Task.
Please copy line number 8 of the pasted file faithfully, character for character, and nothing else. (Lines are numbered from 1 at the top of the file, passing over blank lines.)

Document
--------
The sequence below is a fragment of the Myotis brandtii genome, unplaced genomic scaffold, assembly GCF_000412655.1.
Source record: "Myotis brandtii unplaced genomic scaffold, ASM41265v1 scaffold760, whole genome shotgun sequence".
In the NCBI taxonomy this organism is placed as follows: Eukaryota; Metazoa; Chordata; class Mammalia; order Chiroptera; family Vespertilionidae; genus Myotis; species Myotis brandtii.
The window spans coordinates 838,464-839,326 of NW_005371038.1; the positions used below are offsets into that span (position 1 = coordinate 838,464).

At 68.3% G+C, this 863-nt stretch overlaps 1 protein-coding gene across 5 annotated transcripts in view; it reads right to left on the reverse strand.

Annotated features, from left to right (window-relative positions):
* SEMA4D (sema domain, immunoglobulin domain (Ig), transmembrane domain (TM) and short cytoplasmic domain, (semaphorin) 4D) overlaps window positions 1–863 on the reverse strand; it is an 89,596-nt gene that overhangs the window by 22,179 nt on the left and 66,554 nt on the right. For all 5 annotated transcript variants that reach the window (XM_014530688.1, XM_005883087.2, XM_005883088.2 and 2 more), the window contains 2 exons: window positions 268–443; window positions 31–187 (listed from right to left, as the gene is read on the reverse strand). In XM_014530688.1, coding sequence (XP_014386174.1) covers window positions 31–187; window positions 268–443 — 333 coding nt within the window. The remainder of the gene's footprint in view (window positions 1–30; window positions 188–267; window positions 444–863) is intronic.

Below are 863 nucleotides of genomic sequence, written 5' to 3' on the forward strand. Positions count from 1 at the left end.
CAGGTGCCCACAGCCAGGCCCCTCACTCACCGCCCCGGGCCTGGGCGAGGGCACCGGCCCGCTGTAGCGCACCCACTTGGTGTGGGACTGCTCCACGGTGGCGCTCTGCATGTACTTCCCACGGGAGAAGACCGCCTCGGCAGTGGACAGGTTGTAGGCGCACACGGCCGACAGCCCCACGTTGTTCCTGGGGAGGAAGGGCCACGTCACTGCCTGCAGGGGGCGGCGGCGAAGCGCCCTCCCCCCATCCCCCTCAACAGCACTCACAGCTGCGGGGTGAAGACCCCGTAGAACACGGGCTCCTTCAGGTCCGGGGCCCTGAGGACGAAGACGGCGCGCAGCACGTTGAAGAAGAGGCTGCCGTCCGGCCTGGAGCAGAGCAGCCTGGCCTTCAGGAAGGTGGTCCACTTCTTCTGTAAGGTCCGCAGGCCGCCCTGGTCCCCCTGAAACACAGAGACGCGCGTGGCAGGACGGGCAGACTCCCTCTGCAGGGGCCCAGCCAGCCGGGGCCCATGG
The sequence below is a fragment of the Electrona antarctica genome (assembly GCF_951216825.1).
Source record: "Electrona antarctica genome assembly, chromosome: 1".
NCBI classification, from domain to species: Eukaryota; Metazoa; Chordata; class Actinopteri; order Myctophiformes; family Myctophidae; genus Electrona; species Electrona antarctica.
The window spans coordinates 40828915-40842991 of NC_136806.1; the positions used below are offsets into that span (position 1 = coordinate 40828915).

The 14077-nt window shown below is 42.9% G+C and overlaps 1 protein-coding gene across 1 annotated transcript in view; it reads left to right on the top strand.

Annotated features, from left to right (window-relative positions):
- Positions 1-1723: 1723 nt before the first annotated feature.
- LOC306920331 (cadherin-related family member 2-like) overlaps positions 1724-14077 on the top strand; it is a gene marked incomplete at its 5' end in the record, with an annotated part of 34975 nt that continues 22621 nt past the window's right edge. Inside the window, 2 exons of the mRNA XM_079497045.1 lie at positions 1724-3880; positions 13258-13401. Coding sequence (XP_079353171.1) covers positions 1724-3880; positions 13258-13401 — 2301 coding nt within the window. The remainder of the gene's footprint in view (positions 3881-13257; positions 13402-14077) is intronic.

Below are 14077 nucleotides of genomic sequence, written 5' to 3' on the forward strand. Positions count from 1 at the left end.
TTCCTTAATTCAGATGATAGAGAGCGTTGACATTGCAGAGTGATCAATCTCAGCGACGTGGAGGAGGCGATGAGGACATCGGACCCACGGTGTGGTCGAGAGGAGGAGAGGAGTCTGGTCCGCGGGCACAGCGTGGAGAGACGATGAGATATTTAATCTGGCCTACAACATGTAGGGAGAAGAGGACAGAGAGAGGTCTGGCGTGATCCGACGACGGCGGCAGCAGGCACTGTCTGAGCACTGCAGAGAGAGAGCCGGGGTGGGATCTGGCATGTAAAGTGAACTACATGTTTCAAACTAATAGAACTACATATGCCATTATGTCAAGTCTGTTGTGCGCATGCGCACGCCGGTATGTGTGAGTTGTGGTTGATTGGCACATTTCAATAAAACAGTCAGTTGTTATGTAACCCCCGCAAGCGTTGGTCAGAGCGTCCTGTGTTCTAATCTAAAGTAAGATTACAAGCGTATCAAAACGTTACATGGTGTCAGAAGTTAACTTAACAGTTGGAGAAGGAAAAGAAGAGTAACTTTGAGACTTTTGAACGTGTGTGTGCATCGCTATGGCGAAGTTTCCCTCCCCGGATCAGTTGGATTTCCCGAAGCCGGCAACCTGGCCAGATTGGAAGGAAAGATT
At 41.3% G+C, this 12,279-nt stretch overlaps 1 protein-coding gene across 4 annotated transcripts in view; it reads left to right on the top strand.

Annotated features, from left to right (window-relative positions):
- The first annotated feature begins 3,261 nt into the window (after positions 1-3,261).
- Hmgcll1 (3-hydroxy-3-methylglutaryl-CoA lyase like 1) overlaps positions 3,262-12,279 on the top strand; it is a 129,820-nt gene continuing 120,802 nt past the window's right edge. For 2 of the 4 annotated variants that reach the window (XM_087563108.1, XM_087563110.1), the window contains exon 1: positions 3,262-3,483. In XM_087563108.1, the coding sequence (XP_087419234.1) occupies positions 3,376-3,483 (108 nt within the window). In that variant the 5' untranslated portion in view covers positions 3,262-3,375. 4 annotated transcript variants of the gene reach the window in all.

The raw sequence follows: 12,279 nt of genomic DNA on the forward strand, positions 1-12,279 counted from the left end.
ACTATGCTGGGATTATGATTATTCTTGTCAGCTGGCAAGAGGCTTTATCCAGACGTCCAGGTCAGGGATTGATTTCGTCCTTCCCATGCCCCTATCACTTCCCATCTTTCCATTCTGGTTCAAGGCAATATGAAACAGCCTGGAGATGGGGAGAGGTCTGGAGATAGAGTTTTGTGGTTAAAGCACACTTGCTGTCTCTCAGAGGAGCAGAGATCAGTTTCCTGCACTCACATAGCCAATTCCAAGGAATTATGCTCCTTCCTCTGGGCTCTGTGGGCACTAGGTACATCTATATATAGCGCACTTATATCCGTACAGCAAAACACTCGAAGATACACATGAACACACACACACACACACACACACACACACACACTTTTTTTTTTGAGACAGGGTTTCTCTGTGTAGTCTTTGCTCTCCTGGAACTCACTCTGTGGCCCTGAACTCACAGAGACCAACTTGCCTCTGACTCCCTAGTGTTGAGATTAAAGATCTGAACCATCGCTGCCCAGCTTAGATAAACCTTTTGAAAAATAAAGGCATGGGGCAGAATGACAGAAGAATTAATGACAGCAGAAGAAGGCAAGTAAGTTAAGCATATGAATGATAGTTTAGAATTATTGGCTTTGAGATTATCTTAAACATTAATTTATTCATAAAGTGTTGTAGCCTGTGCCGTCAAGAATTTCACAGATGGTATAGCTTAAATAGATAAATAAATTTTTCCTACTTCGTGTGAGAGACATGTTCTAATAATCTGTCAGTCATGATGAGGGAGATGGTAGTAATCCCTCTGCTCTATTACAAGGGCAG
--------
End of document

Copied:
Below are 863 nucleotides of genomic sequence, written 5' to 3' on the forward strand. Positions count from 1 at the left end.